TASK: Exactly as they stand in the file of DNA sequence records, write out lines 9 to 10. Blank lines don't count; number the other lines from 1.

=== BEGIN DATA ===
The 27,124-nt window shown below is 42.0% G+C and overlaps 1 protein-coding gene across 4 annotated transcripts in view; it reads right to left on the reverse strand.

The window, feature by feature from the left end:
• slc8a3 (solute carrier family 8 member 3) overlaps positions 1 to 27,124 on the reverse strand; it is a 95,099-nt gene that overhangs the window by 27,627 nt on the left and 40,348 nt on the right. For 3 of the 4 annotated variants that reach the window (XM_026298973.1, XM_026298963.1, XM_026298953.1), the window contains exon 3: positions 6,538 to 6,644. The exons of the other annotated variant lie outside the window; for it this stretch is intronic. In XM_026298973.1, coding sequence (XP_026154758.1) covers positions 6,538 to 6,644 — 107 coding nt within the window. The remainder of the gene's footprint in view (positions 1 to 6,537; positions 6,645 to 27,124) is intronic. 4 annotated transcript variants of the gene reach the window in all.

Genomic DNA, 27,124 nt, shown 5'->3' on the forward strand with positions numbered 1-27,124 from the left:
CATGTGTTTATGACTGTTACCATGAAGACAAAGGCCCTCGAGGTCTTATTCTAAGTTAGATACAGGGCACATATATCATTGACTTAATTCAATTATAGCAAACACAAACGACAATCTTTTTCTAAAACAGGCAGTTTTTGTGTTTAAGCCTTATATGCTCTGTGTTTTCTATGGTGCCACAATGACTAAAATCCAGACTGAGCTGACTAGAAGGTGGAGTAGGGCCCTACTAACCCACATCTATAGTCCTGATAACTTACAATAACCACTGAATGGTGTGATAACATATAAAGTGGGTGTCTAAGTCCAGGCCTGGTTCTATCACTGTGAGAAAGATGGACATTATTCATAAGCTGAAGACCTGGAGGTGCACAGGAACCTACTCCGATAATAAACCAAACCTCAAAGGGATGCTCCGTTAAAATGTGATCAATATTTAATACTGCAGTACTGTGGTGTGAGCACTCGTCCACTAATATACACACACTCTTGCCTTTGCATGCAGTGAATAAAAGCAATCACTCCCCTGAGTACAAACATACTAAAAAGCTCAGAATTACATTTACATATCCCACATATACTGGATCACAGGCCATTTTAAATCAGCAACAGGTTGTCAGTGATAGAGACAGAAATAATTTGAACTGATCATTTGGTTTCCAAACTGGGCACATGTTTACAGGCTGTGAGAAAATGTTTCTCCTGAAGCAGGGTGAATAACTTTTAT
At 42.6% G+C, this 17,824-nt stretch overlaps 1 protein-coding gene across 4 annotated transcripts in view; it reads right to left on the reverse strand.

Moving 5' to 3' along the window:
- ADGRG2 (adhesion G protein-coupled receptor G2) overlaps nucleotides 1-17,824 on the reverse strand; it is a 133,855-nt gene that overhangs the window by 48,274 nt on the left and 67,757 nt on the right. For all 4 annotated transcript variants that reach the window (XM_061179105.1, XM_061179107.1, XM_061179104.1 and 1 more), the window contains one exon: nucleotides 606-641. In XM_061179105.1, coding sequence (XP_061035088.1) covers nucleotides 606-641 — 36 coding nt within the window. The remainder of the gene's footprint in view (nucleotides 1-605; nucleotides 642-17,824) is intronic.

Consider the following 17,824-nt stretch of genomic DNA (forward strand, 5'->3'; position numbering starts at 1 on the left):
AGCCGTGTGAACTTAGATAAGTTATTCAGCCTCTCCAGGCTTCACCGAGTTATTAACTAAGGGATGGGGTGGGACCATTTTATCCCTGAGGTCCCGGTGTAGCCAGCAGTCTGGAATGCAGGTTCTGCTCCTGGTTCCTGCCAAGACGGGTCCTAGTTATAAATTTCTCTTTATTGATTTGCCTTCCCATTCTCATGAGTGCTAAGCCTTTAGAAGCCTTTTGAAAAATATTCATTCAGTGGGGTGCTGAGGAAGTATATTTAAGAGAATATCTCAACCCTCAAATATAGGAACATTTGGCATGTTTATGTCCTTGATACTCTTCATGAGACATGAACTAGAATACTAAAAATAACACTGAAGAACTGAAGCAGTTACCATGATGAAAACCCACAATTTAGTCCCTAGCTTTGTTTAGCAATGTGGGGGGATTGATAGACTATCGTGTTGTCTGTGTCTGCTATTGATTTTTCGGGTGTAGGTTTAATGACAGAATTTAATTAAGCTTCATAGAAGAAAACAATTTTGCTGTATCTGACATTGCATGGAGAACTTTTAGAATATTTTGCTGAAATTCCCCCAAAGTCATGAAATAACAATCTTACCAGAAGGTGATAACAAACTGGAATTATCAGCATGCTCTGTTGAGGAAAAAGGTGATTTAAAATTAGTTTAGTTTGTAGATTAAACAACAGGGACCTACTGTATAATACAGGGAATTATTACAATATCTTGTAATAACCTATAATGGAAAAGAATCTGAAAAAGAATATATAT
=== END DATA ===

Consider the following 17,824-nt stretch of genomic DNA (forward strand, 5'->3'; position numbering starts at 1 on the left):
AGCCGTGTGAACTTAGATAAGTTATTCAGCCTCTCCAGGCTTCACCGAGTTATTAACTAAGGGATGGGGTGGGACCATTTTATCCCTGAGGTCCCGGTGTAGCCAGCAGTCTGGAATGCAGGTTCTGCTCCTGGTTCCTGCCAAGACGGGTCCTAGTTATAAATTTCTCTTTATTGATTTGCCTTCCCATTCTCATGAGTGCTAAGCCTTTAGAAGCCTTTTGAAAAATATTCATTCAGTGGGGTGCTGAGGAAGTATATTTAAGAGAATATCTCAACCCTCAAATATAGGAACATTTGGCATGTTTATGTCCTTGATACTCTTCATGAGACATGAACTAGAATACTAAAAATAACACTGAAGAACTGAAGCAGTTACCATGATGAAAACCCACAATTTAGTCCCTAGCTTTGTTTAGCAATGTGGGGGGATTGATAGACTATCGTGTTGTCTGTGTCTGCTATTGATTTTTCGGGTGTAGGTTTAATGACAGAATTTAATTAAGCTTCATAGAAGAAAACAATTTTGCTGTATCTGACATTGCATGGAGAACTTTTAGAATATTTTGCTGAAATTCCCCCAAAGTCATGAAATAACAATCTTACCAGAAGGTGATAACAAACTGGAATTATCAGCATGCTCTGTTGAGGAAAAAGGTGATTTAAAATTAGTTTAGTTTGTAGATTAAACAACAGGGACCTACTGTATAATACAGGGAATTATTACAATATCTTGTAATAACCTATAATGGAAAAGAATCTGAAAAAGAATATATAT